This year, Central Coast College and the SPCA for Monterey County celebrate a relationship that is going on its fourth year and has resulted in training of Veterinary Assistants and helping rescued shelter pets.
According to Robert Schaefer, President of Central Coast College, in April 2017 the college received notification of Initial Accreditation status from the Committee on Veterinary Technician Education and Activities (CVTEA) of the American Veterinary Medical Association, completing a 5-year effort.
CCC, through its partnership with the SPCA, was able to complete the development of a two-year Veterinary Technology Associates of Applied Science (AAS) degree program and receive CVTEA accreditation which enables students to become licensed as Registered Veterinary Technicians in California after passing the Veterinary Technician National Examination (VTNE) and the California Registered Veterinary Technician Examination (CA Registered Technician Examination).
“We are pleased that our partnership with the SPCA has allowed us to have a CVTEA accredited Veterinary Technician program for students wishing to pursue this career,” said Schaefer. “It fulfills our goal of bringing Registered Veterinary Technician training back to Monterey County after it was discontinued by Hartnell College in 2010.”
“Through this innovative partnership, CCC students help us care for homeless shelter pets and, in return, gain skills needed for future careers,” said Scott Delucchi, SPCA Executive Director.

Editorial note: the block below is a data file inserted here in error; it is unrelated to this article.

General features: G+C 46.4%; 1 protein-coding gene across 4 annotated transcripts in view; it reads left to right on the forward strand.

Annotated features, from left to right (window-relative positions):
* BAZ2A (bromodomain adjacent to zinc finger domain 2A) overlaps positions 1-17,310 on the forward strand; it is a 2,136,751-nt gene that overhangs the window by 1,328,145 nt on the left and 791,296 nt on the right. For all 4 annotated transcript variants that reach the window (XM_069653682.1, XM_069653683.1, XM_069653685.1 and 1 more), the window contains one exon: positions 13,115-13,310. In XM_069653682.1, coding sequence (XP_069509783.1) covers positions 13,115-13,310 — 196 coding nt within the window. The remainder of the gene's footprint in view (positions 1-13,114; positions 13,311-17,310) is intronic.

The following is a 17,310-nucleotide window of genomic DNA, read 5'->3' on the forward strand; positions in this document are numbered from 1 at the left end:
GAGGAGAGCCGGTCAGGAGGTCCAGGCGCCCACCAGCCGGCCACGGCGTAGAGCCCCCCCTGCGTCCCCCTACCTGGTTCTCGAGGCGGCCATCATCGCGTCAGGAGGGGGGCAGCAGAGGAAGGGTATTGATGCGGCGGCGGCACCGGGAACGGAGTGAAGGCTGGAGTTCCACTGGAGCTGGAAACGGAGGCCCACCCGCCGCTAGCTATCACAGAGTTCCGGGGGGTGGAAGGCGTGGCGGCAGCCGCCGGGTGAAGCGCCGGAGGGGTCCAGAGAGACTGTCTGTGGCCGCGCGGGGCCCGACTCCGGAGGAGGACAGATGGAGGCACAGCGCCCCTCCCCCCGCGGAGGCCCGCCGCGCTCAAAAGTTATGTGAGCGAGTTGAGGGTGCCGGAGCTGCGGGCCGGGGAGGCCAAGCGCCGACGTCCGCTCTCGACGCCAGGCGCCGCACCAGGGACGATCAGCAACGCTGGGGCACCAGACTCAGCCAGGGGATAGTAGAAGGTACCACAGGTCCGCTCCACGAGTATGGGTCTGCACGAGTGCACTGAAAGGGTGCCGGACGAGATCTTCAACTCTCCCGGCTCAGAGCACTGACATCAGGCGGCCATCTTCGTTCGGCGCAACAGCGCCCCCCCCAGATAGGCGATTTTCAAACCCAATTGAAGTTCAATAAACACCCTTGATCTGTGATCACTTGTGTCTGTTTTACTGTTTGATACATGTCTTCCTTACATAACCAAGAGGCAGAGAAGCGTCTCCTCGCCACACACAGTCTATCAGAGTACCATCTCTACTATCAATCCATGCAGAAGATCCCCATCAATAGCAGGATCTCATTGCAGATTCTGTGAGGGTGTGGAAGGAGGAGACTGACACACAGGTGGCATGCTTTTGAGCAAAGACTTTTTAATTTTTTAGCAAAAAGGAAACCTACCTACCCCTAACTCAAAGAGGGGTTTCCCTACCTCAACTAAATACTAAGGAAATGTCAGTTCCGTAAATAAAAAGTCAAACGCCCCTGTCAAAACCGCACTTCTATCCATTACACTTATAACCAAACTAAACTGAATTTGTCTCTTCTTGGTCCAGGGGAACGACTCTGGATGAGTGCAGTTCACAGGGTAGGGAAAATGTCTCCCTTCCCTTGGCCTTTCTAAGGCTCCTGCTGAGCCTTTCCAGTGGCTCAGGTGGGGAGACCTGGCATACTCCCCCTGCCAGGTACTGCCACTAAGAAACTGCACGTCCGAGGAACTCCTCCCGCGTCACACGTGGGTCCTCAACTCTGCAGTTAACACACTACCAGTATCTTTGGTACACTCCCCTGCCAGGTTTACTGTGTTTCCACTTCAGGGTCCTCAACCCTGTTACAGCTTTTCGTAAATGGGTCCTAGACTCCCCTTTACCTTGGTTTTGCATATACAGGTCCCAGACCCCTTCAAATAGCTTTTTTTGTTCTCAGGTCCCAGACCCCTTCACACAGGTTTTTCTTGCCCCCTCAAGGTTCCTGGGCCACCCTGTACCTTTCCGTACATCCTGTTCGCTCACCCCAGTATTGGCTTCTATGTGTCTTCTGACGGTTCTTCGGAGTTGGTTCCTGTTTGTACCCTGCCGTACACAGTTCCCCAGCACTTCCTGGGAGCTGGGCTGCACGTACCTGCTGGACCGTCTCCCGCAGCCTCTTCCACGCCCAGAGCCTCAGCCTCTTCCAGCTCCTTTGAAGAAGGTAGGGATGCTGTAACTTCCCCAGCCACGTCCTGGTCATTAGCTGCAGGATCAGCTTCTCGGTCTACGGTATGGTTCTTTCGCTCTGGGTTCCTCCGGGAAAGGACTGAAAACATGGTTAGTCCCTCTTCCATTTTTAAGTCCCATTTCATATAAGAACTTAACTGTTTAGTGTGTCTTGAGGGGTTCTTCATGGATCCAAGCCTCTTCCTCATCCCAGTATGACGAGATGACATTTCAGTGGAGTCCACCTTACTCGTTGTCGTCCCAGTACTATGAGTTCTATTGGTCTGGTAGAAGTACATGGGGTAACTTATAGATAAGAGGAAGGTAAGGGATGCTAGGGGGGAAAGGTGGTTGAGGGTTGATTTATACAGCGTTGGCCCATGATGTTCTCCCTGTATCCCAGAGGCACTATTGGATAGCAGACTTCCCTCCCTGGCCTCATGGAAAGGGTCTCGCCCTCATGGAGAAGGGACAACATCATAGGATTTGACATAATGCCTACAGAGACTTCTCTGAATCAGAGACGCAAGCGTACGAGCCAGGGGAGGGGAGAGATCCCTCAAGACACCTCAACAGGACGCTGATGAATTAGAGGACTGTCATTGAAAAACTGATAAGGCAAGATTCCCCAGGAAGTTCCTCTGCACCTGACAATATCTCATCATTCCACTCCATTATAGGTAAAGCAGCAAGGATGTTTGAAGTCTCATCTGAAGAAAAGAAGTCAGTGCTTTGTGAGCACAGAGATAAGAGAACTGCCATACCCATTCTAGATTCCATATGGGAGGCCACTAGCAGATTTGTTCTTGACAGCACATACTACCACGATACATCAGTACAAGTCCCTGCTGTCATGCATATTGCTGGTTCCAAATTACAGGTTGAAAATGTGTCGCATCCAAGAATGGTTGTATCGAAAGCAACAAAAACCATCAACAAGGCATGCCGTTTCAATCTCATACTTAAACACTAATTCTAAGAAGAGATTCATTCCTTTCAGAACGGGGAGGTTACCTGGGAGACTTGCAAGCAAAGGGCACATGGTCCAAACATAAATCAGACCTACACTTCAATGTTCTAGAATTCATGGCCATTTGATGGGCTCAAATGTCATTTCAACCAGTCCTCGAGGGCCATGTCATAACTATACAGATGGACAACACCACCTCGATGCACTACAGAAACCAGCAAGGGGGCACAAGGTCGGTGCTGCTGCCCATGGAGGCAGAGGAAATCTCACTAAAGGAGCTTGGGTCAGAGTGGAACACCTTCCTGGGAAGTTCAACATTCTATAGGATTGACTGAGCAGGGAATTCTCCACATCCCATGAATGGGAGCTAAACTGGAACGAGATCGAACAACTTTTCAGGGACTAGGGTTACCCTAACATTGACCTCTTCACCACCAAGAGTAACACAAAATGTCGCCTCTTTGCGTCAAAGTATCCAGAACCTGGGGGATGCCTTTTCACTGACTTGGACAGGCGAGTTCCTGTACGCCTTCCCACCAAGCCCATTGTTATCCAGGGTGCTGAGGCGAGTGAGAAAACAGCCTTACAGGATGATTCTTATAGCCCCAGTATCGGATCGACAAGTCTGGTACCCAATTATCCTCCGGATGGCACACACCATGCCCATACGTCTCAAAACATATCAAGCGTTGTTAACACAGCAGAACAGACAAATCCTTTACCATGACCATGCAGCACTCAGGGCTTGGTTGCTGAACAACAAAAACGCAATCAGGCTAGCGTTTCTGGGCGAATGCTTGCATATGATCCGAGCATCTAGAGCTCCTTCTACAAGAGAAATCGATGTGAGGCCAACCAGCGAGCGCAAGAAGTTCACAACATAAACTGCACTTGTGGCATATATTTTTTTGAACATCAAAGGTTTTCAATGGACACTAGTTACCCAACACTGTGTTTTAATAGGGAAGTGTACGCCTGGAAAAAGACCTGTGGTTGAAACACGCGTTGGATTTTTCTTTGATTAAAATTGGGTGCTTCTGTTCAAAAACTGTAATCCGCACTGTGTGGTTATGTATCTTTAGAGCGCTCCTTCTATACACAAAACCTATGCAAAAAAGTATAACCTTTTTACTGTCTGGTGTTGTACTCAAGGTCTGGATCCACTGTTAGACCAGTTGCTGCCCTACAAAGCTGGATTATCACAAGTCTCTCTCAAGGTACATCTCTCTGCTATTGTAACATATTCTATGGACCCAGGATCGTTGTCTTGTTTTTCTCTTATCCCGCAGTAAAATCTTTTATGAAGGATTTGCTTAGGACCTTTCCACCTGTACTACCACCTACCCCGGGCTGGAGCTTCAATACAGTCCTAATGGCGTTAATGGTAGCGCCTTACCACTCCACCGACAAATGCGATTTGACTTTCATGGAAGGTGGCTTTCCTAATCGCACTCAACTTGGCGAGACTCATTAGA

The relationship between CCC and SPCA began in April 2014 when the two organizations signed a Memorandum of Understanding establishing the partnership for training Veterinary Assistants.
The first Veterinary Assistant students began classes at SPCA in August 2014, and the first group of Veterinary Technology students began classes in July 2016. In November 2016, a CVTEA team conducted a three-day site visit to review the program and lay the groundwork for accreditation.
When Central Coast College (CCC) started in 1983, it offered a single program, had only two full-time and two part-time staff. It has now grown to more than 25 full and part-time staff, has trained nearly 6,000 students, and has gross revenues of approximately $2.5 million. In 1989, CCC obtained accreditation and now enrolls students at large from throughout the tri-county area in 8 different programs, most of them in health-care careers.
In addition to the SPCA, Central Coast College maintains close relationships with local employers, private, non-profit, and public, and many of the college’s newer training programs respond to needs identified by employers for specific types of training.
At Central Coast College students can receive training in:
Business Career Programs
·Computer Office Administration
·Computer Specialist Accounting
Healthcare Career Programs
·Home Health Aide
For more information: Central Coast College
About the SPCA for Monterey County
The Society for the Prevention of Cruelty to Animals (SPCA) for Monterey County is your nonprofit, independent, donor-supported humane society that has been serving the animals and people of Monterey County since 1905. The SPCA is not a chapter of any other agency, is not funded by tax dollars, and does not have a parent organization.
The SPCA’s doors are open to all animals in need from dogs and cats to horses, wildlife, exotics, and more. They shelter homeless, neglected and abused pets and livestock, and provide humane education and countless other services to the community. They are the local agency you call to investigate animal cruelty, rescue and rehabilitate injured wildlife, aid domestic animals in distress, and so much more. Online at www.SPCAmc.org.